The new fee Mayor Charlie Hales and City Commissioner Steve Novick want to levy against Portland homeowners and businesses will hit an unexpected target as well: other government agencies. As first reported here, Hales says he has personally called leaders at Portland Public Schools, Metro, the Port of Portland, and Oregon Health & Science University to tell them they should expect to pay the fee, as will public universities and other school districts inside city limits. PPS was surprised to learn its bill could be as high as $400,000 a year. Homeowners could pay as much as $12 a month, while businesses and government agencies would be charged based on the size of their properties and the traffic they generate. Hales and Novick will reveal their plan May 22, and the City Council could vote on it in early June.
Dept. of Shameless Self-Promotion, 2014 Edition: WW won 13 first-place awards at the Society of Professional Journalists banquet May 17, including one for general excellence. WW scored two top prizes among alternative newspapers in Oregon, Washington, Idaho, Montana and Alaska for stories published in 2013. Only half the results are in, but these are our first-place winners so far: Investigative reporting: Rachel Graham Cody, âExpel Checkâ (Sept. 25, 2013), rising discipline rates levied by Portland Public Schools against African-American students. Sports reporting: Aaron Mesh, Casey Jarman, Aaron Brown, Jonanna Widner and John Locanthi, âRip City vs. No Pityâ (Oct. 9, 2013), Portland Timbers and Portland Trail Blazers competing for fansâ love.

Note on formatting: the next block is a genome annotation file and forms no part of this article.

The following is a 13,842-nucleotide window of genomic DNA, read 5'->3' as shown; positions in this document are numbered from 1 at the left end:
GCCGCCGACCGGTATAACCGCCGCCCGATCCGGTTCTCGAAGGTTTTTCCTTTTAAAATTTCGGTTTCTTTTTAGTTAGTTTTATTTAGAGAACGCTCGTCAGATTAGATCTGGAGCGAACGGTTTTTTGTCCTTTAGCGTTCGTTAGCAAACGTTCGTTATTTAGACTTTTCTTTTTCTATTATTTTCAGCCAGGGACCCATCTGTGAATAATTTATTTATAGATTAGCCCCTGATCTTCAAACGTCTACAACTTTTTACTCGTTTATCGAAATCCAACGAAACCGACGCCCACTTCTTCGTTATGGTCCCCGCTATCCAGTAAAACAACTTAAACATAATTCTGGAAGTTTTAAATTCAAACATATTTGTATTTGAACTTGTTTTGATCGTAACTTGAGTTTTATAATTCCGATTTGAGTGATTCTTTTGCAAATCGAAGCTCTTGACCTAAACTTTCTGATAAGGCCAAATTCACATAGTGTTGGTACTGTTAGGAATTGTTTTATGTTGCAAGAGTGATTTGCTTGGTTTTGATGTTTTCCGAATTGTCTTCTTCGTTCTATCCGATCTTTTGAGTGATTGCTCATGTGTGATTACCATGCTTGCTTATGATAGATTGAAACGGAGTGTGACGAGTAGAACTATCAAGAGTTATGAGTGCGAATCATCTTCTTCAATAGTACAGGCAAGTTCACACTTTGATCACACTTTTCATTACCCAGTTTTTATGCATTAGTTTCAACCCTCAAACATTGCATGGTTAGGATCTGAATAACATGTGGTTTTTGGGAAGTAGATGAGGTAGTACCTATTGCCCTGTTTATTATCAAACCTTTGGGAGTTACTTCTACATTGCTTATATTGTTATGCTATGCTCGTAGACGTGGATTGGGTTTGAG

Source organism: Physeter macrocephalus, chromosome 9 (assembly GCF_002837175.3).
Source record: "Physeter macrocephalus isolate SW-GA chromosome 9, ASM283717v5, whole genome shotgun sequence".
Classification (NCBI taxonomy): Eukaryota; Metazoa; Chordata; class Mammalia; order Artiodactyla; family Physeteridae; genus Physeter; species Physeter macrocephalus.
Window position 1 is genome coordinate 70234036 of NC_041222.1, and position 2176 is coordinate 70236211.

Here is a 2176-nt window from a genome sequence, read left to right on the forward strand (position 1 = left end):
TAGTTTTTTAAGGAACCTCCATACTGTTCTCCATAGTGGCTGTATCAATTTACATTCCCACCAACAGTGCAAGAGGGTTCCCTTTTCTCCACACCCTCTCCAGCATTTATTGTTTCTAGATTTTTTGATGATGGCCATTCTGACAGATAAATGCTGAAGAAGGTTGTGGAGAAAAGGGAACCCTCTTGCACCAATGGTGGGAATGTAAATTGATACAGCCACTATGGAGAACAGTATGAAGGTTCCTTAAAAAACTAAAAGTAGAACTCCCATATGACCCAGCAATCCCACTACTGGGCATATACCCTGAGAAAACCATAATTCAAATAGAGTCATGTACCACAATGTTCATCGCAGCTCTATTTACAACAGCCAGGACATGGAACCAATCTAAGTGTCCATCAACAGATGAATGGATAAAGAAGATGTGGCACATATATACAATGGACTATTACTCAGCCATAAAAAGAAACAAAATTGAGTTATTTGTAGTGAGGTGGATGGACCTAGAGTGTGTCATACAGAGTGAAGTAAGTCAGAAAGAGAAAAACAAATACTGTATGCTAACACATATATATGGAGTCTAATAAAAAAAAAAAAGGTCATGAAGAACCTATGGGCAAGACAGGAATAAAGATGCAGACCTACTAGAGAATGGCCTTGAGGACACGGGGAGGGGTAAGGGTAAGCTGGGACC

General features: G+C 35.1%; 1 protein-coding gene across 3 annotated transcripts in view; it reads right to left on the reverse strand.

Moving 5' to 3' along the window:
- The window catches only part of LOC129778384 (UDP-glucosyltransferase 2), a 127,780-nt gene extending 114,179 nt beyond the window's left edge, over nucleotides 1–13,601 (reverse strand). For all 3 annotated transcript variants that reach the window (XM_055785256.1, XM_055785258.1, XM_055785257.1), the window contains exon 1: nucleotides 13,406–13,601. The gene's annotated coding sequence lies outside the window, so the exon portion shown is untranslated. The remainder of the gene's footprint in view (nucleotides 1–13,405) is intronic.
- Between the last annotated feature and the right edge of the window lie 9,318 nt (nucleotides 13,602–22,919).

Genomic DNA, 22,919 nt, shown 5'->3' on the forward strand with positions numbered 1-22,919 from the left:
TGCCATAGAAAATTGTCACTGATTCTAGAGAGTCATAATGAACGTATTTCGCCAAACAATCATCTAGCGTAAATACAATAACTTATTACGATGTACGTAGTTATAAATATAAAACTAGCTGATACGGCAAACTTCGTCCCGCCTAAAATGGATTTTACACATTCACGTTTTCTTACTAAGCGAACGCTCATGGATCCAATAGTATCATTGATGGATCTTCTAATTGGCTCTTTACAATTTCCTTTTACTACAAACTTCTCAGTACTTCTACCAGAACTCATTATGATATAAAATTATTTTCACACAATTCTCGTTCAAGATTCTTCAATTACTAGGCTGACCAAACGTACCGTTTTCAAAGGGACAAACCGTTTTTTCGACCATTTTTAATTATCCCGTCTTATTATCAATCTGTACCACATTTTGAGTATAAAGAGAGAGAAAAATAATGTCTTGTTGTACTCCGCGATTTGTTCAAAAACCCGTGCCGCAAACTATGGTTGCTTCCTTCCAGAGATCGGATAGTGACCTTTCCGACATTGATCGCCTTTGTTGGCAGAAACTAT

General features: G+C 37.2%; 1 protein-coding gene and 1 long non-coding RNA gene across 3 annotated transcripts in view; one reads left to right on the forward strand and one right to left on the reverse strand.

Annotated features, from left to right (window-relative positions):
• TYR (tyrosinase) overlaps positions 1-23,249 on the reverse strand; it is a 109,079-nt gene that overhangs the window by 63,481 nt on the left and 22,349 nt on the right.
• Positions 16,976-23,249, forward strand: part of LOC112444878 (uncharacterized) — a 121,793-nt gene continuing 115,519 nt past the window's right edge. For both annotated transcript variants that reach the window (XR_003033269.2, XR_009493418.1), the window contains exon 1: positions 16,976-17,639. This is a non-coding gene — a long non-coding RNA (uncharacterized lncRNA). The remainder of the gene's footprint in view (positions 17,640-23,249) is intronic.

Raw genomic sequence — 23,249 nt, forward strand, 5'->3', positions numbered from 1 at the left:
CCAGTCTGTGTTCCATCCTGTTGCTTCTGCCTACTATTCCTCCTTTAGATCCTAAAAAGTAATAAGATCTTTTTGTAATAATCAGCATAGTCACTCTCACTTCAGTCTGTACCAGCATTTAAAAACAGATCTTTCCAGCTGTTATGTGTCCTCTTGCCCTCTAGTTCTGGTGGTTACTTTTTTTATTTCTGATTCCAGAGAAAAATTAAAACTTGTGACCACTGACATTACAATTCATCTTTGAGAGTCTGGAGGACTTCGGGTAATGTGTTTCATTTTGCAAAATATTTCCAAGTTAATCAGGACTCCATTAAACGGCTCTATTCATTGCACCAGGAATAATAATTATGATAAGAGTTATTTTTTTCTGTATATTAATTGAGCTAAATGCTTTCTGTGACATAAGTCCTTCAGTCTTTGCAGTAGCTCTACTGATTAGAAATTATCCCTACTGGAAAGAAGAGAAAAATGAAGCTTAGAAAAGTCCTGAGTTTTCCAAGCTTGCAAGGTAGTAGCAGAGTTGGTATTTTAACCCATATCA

WW also won the General Excellence prize and 10 first-place awards among Oregon and southwest Washington weekly newspapers, circulation 8,000-plus. Social issues reporting: Nigel Jaquiss, âNo Good Deedâ (July 17, 2013), the adoption of a troubled child. Profiles: Andrea Damewood, âWhack-a-Moleâ (Oct. 23, 2013), an activist accused of being an FBI informant. Government reporting: Damewood, âThe Woman Behind the Bridgeâ (Feb. 27, 2013), an adviser to Gov. John Kitzhaberâs lobbying for the Columbia River Crossing. Investigative reporting: Cody, âExpel Check.â Education reporting: Jaquiss, âFlunk Factoriesâ (Nov. 13, 2013), the truth behind Portland high schoolsâ graduation rates. Science and health reporting: Erin Fenner, âWho Wants to Save a Junkie?â (March 6, 2013), expanding use of a drug to resuscitate overdosed heroin users. Sports feature: staff, âSpoke Addictsâ (April 10, 2013), our 2013 bike issue. Photography: Evan Johnson, âCity of Bridgesâ (Oct. 2, 2013), a photo essay of Portlandâs bridges. Long feature: Matthew Singer, âThe Last of the Sad Bastardsâ (Oct. 16, 2013), a profile of Elliott Smith 10 years after his death. Arts reporting: Singer, âThe Last of the Sad Bastards.â Consumer and lifestyle: staff, âHook It to My Veinsâ (Dec. 4, 2013), our 2013 coffee issue.